Police demonstrated Thursday how they will test noisy motorcycles once a new bylaw amendment comes into effect.

Edmonton police will use a sound meter and a measuring tape to enforce a new bylaw amendment recently passed by city council to crack down on excessively noisy motorcycles.

The amendment, which comes into effect on July 1, means police can issue $250 fines to anyone with a motorcycle louder than 92 decibels while idling and 96 decibels while the engine is revving. 

Police will rely on their ears to decide who to pull over for testing, said Edmonton Police Sgt. Eric Theuser.

"We have already tested about 100 bikes, in excess of 100 bikes, and we're starting to fine-tune our ears to what has been failing, what has been passing," Theuser said.

On Thursday, police demonstrated how they plan to enforce the bylaw.


Edmonton police officers tested one of their own motorcycles for the media. (CBC) ((CBC))

The sound meter will be set up 50 cm away at a 45 degree angle from the motorcycle's exhaust system.  They will take one reading when the driver idles the motorcycle, and then another when the engine is revved to benchmarks of 2000 and 5000 rpms.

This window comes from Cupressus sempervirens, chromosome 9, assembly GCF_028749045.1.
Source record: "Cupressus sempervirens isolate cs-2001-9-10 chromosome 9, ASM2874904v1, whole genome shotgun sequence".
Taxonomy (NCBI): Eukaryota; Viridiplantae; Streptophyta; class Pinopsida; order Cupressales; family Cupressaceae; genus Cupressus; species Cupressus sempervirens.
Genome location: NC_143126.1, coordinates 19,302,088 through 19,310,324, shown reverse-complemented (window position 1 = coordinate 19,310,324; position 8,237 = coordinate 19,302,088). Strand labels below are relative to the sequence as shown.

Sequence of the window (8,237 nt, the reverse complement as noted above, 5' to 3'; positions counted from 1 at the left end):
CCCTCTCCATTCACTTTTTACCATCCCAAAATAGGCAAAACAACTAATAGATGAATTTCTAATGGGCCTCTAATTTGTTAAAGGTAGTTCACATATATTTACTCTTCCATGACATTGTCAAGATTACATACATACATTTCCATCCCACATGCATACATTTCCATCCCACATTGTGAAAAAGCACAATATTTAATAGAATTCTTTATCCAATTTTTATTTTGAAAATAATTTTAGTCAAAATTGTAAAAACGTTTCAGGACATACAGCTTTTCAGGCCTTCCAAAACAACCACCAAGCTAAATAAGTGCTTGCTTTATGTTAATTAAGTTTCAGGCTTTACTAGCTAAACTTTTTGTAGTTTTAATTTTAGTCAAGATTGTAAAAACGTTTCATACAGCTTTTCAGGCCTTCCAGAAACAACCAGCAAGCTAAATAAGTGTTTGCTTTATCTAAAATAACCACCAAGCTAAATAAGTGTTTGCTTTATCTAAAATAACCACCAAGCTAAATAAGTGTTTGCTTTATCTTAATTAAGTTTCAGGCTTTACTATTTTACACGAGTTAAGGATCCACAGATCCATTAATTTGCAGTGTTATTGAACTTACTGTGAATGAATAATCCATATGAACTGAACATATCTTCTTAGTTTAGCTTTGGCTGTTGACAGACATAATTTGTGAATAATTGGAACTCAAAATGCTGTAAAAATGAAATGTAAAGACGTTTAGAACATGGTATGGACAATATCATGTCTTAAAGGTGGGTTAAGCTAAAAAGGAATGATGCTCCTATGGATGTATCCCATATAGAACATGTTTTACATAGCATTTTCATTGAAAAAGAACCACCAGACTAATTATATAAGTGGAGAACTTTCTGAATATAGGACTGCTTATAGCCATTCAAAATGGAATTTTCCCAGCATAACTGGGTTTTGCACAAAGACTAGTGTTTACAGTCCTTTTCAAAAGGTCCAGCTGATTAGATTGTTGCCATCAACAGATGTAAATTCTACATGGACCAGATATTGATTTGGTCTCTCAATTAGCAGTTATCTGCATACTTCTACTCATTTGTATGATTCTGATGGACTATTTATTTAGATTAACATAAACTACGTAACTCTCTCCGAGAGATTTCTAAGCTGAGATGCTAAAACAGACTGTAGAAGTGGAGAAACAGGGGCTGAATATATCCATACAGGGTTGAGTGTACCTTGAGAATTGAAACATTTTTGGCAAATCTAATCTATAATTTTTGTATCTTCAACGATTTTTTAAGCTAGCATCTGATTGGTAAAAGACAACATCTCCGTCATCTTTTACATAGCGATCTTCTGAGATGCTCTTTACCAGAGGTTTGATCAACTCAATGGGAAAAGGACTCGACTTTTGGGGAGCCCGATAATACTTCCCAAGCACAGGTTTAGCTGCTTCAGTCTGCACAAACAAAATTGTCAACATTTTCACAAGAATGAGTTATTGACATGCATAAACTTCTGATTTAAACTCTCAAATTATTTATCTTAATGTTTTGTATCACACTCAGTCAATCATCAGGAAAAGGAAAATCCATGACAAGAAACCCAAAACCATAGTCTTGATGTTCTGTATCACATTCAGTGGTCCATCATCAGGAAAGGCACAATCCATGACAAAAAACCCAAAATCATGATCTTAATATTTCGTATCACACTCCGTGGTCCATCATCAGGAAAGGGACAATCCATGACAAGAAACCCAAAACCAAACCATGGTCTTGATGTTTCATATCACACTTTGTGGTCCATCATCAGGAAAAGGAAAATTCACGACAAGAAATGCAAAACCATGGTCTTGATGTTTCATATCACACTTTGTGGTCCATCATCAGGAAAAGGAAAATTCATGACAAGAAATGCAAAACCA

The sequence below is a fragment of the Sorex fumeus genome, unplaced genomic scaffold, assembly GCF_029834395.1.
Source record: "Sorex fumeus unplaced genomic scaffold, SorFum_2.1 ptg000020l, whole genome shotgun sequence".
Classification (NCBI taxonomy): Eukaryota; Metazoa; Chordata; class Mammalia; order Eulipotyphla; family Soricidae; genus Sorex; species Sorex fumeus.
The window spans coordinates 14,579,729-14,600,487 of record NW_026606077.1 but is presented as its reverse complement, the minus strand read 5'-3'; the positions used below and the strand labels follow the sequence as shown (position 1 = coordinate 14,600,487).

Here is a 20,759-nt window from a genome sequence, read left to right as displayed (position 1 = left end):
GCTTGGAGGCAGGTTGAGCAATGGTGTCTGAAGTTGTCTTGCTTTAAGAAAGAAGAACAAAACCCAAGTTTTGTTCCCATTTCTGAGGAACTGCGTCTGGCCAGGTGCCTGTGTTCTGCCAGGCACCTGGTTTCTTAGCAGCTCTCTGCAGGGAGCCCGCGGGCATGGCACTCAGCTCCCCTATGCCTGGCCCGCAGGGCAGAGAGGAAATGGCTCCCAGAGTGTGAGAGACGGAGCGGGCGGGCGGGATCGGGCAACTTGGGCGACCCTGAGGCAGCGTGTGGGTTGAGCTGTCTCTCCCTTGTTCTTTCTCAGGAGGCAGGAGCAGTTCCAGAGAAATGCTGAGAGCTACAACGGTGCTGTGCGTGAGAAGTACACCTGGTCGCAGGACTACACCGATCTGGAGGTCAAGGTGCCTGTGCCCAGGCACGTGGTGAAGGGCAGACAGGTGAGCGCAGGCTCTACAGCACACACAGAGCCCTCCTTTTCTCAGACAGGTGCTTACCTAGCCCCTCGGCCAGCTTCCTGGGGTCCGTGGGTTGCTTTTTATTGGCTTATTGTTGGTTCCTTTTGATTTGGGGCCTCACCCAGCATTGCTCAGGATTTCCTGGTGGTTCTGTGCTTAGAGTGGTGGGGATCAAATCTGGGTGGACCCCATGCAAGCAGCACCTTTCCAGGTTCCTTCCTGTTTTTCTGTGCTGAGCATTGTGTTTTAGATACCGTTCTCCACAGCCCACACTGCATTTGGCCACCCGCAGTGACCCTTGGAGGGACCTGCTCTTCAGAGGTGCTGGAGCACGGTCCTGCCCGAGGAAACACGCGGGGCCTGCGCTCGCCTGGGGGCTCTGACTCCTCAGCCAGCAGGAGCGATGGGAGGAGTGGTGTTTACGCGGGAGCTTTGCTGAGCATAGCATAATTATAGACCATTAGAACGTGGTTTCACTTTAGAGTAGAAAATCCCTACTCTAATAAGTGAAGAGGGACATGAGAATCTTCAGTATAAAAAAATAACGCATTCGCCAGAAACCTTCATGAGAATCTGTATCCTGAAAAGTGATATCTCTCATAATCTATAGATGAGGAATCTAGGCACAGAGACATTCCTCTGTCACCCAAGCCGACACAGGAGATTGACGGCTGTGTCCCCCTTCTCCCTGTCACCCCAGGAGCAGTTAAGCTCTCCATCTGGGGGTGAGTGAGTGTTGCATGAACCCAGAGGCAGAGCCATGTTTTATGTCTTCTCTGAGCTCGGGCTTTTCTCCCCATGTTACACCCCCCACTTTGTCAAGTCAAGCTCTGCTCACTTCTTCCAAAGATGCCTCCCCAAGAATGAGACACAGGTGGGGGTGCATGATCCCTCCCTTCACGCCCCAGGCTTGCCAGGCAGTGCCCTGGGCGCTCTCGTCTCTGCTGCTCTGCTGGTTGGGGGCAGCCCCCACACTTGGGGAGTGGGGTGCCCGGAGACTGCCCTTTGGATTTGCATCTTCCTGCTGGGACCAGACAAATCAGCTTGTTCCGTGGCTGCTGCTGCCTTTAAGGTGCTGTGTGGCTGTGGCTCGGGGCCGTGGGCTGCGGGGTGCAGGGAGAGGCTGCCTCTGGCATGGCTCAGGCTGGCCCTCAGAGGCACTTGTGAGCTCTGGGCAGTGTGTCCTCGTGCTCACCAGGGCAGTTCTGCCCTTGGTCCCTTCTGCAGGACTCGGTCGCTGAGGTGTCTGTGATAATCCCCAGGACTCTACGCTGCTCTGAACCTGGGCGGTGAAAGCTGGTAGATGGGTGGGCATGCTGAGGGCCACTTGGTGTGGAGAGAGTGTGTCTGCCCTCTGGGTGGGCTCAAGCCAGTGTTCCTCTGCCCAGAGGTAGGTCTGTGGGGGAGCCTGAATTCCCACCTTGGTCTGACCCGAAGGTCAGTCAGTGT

So far, about 15 per cent of bikers have failed the sound tests. But police are assuring riders they aren't targeting all of them.

"We'll be focusing on the gross offender. Those that have done specific things to their bike to make them louder," Theuser said.

People with motorcycles can test their sound levels at the south NAIT campus parking lot on June 19 and 20.

Edmonton's noisy motorcycle bylaw is believed to be the first of its kind in Canada.